Historically, big cities have managed stormwater with big pipes. Rainwater running off buildings and parking lots has been directed to drains, collected, and moved as fast as possible to local streams, rivers, or oceans.
There are several problems with this approach — not the least of which is, most cities still handle rainwater with the same sewers their citizens flush their toilets into. "Combined sewage and stormwater flows" cause big trouble for wastewater treatment plants. In New York City, as in most cities on the Atlantic coast, serious rainstorms flood sewage plants, forcing the operators to dump untreated sewage into surface waters.
Now, New York City is trying a different approach. The city is starting to implement what stormwater experts are calling "Best Management Practices" — detaining stormwater in vegetated basins at its source and letting the water percolate slowly into the ground.
The New York Times has this report (see: "New York Plants Curbside Gardens to Soak Up Storm-Water Runoff," by Matt Flegenheimer). "In what officials have billed as one of the most ambitious programs of its kind in the United States, New York City has, with little fanfare, embarked on a roughly 20-year, $2.4 billion project intended to protect local waterways, relying in large measure on 'curbside gardens' that capture and retain storm-water runoff. Begun as a pilot program under Mayor Michael R. Bloomberg — about 250 of the gardens are already in the ground — the initiative is set for a major expansion that will bring thousands of gardens to neighborhoods across the Bronx, Brooklyn and Queens in the coming months."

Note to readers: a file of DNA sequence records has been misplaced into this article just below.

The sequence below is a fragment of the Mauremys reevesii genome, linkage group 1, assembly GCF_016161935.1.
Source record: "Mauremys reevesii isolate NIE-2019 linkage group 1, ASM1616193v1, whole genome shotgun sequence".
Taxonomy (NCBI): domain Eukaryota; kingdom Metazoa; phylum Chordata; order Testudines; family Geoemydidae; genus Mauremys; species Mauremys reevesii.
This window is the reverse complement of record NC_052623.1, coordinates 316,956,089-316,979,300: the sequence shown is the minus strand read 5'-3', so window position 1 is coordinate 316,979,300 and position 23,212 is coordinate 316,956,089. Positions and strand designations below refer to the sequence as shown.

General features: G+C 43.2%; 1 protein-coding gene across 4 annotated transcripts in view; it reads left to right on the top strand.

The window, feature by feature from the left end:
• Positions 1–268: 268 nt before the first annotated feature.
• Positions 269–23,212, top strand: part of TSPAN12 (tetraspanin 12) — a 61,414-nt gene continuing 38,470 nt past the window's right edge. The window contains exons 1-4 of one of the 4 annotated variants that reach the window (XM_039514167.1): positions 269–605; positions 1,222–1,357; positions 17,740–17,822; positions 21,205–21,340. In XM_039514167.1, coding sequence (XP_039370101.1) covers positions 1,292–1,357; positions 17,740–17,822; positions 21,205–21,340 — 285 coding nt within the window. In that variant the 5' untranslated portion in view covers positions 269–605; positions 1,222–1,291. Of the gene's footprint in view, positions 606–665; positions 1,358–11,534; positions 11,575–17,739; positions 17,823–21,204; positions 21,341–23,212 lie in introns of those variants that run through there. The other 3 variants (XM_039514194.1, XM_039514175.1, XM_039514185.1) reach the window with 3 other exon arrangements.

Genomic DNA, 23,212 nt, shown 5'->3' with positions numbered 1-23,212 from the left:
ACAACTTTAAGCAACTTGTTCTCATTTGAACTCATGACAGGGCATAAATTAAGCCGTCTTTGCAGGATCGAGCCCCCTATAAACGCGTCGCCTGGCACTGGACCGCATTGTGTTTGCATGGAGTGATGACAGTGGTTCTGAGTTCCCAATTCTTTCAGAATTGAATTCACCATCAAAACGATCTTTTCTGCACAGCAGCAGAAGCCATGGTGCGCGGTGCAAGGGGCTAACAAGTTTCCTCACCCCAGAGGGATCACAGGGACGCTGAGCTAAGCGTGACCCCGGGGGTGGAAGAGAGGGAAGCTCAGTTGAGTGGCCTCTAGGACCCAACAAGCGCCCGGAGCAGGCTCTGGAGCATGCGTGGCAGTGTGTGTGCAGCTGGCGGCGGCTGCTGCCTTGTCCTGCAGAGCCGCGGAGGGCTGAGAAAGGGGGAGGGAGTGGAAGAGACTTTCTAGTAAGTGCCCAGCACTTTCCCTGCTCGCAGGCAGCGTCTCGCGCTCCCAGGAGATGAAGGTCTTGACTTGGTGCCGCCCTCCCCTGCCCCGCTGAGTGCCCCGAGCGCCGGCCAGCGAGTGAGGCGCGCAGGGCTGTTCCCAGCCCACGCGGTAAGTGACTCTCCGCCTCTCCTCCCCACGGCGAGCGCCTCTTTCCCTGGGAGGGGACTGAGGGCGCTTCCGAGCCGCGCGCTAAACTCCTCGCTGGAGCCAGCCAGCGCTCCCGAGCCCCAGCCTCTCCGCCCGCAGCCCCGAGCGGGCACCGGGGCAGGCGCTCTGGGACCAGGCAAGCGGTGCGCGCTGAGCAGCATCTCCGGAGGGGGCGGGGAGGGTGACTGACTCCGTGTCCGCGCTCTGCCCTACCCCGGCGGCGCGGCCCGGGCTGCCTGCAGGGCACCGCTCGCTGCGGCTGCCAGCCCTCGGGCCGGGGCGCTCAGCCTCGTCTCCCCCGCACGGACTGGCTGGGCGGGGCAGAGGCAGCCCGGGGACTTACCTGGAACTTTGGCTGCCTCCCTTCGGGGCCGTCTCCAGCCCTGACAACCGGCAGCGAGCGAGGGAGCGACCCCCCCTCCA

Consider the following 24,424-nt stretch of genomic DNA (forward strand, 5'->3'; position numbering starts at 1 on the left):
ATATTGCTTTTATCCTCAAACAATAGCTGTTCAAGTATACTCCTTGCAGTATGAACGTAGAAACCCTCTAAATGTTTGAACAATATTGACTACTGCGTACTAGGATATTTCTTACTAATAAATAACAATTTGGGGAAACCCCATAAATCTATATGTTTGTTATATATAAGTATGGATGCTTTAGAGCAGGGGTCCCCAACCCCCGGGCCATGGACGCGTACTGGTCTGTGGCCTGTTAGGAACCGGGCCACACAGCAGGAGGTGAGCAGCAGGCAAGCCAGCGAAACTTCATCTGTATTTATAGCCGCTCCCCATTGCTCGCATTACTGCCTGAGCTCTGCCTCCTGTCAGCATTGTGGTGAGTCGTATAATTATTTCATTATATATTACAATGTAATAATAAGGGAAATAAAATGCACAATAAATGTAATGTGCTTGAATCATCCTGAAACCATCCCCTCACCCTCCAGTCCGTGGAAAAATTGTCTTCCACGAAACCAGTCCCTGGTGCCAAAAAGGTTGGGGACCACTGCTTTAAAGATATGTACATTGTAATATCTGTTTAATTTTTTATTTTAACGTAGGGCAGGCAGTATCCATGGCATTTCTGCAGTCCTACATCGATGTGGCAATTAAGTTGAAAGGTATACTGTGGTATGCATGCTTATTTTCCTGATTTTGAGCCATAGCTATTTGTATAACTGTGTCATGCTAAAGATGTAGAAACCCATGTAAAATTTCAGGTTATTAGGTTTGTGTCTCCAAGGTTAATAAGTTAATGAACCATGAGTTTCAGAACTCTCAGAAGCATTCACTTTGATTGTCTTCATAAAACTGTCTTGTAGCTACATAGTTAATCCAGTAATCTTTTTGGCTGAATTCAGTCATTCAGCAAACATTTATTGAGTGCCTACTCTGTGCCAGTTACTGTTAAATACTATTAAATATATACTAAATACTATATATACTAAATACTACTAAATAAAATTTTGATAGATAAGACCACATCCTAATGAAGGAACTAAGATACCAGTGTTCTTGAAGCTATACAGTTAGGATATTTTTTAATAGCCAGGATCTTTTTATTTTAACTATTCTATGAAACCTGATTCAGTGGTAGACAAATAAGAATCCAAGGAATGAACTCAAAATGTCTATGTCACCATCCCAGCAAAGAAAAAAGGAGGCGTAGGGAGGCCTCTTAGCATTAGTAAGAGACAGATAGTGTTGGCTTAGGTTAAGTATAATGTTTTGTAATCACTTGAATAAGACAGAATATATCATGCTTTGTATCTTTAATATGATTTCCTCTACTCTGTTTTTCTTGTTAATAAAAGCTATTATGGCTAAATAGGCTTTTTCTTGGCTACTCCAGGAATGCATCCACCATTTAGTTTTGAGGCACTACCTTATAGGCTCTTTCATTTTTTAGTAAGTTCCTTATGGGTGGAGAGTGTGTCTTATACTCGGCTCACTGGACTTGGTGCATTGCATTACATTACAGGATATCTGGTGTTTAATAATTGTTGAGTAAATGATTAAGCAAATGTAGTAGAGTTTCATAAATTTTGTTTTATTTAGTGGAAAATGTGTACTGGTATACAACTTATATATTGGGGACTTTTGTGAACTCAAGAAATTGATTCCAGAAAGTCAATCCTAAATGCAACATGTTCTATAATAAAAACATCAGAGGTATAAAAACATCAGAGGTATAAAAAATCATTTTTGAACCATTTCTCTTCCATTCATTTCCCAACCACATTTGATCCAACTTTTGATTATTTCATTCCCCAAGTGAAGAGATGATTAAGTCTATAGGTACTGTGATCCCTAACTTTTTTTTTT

The gardens are slated to cost $20,000 to $25,000 each, the paper reports. But similar measures have performed well in other cities, including Philadelphia — which, like New York, has inherited a combined sewer system to handle stormwater and sewage together, and which experiences frequent overflows during rainstorms.
And if $25,000 — or $2.4 billion over 20 years — seems like a lot of money, consider the scale of the problem. New York Riverkeeper's web page "Combined Sewer Overflows" says, "More than 27 billion gallons of raw sewage and polluted stormwater discharge out of 460 combined sewage overflows ('CSOs') into New York Harbor alone each year. Although water quality in New York Harbor and throughout the Hudson River Estuary has improved significantly over the last few decades, many parts of the waterfront and its beaches are still unsafe for recreation after it rains. As little as one-twentieth of an inch of rain can overload the system. The main culprit is outmoded sewer systems, which combines sewage from buildings with dirty stormwater from streets."
According to the Stormwater Infrastructure Matters ("S.W.I.M.") Coalition, there are hundreds of "combined sewer outfall" locations around New York City, but a few big locations account for most of the dumping. "There are a handful – 15 out of the 434 CSO outfalls in the five boroughs – of CSO locations that are responsible for 50% of the total volume of CSO pollution that is released each year," the organization reports (see map). That's almost 14 billion gallons of dirty water.
That's a lot of water, and it's going to take a lot of curbside rain gardens to slow it down. But meantime, Brooklyn residents are enjoying the side benefits. Said one bystander to the Times: "Finally, the 'hood is going green."